Proving a bona fide marriage requires thorough documentation and preparation. By gathering a variety of evidence and organizing it effectively, you can demonstrate the authenticity of your marriage to USCIS and increase your chances of a successful green card application. If you have any doubts or need assistance, consulting an experienced immigration lawyer can provide valuable guidance through this complex process.


USCIS processing times have improved significantly since the depths of the pandemic in 2020 through 2022. However, many case types and many individual cases are taking unexpectedly long for USCIS to make decisions and even to respond to requests for updates or expedites. Sometimes, we cannot get USCIS to speed up its pace without threatening to file, and sometimes actually filing, a federal lawsuit against USCIS. This lawsuit is called a “Writ of Mandamus” and it asks a federal judge to order USCIS to make a decision on a long-pending USCIS case. 

Writ of Mandamus:

Mandamus, derived from Latin, meaning “we command,” is a legal mechanism used to compel an employee, officer, or agency of the United States, such as USCIS, to act. In immigration law, a Writ of Mandamus serves as a tool for applicants to assert their rights and prompt USCIS to make a decision on their case.

Writ of Mandamus in Immigration Cases:

A Writ of Mandamus addresses situations where USCIS has unreasonably delayed a case, preventing an approval or denial of the case. Here at Cambridge Immigration Law we make sure our clients know that we are requesting a decision on a case, not an approval on a case. If a case is weak, filing a writ of mandamus may not be the client’s best strategy. However, there are clients who want any decision, even if there is a good chance there will be a denial. A denial opens the opportunity for an appeal, or for some people, puts closure on their quest for an immigration benefit. 

Requirements for Writ of Mandamus:

Certain requirements must be met for a Writ of Mandamus. We prove that USCIS has a clear duty to decide a case, that USCIS owes that decision to our client, and that there is nothing else that we can do to try to push USCIS to make a decision. Importantly, we must prove that the delay is unreasonable.  

Determining Unreasonable Delay:

The Administrative Procedures Act mandates that agencies like USCIS complete tasks within a reasonable time frame. If an applicant’s case falls outside the standard processing time, filing a Writ of Mandamus may be a viable option to prompt USCIS to render a decision. Often, the mere filing of the lawsuit prompts USCIS to take action on the case. Also, a threat of filing a writ of mandamus often pushes a decision. 

USCIS Mandamus offers a legal avenue for individuals experiencing delays in their immigration cases. Seeking relief through this remedy requires careful consideration of requirements, determination of unreasonable delay, and legal representation to navigate the process effectively. Consult with our experienced team so that we can get a decision for you on your long-pending USCIS case.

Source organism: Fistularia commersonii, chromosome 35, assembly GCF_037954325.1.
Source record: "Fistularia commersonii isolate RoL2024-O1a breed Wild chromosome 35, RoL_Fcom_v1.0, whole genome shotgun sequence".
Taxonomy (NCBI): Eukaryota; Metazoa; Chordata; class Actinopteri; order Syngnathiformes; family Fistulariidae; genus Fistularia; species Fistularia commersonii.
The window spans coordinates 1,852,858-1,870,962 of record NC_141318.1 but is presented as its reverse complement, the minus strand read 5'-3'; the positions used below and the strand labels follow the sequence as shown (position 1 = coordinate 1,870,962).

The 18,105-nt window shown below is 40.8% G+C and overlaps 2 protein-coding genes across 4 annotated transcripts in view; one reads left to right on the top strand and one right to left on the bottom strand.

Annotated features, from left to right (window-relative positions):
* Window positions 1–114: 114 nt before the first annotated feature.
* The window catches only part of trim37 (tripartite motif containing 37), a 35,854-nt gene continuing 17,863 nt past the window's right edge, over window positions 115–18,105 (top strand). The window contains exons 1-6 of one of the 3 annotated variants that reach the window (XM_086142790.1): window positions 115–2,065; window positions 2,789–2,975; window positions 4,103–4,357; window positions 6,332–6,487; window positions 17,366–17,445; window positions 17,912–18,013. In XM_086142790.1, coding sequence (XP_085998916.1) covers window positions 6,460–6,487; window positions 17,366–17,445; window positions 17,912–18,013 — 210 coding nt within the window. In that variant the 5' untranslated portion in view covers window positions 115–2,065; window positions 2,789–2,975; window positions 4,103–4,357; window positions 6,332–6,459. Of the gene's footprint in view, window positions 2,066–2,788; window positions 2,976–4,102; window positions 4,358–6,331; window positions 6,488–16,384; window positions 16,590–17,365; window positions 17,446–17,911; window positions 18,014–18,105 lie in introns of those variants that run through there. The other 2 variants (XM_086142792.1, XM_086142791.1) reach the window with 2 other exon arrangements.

Are you navigating the process of applying for a green card in the United States and wondering about your eligibility to work during this period? The journey to obtaining permanent residency can be complex, especially when it comes to employment authorization. In this detailed guide, we’ll delve into the ins and outs of working legally in the U.S. while your green card application is pending and explore the steps involved in obtaining employment authorization.

Applying for Employment Authorization:

Individuals with a pending green card application can work legally in the U.S. by obtaining employment authorization from the U.S. Citizenship and Immigration Services (USCIS). To apply for employment authorization, you’ll need to submit Form I-765, Application for Employment Authorization, along with the required filing fee and supporting documents. These documents typically include a government-issued identity document, passport or travel document, and two passport-style photographs.

Understanding Processing Times:

The processing time for employment authorization varies, but USCIS typically processes these requests before other applications to reduce wait times for applicants. If you’re simultaneously applying for a green card and employment authorization, you may also consider applying for a travel document (Form I-131, known as advance parole) to facilitate travel outside the U.S. while your application is pending.

Receiving Your Employment Authorization Document (EAD):

Upon approval of your employment authorization application, you’ll receive an Employment Authorization Document (EAD), also known as a work permit. This card serves as physical proof of your authorization to work in the U.S. and contains essential information, including your photograph and fingerprint. It’s crucial to present your EAD to potential employers to demonstrate your eligibility for employment.

Renewing Your EAD:

EADs typically remain valid for two years and can be renewed in two-year intervals. To prevent a disruption in your employment authorization, it’s essential to file for renewal within 180 days of the expiration date of your current EAD. USCIS recommends using the USCIS Case Status Online System to track the status of your EAD and ensure timely renewal.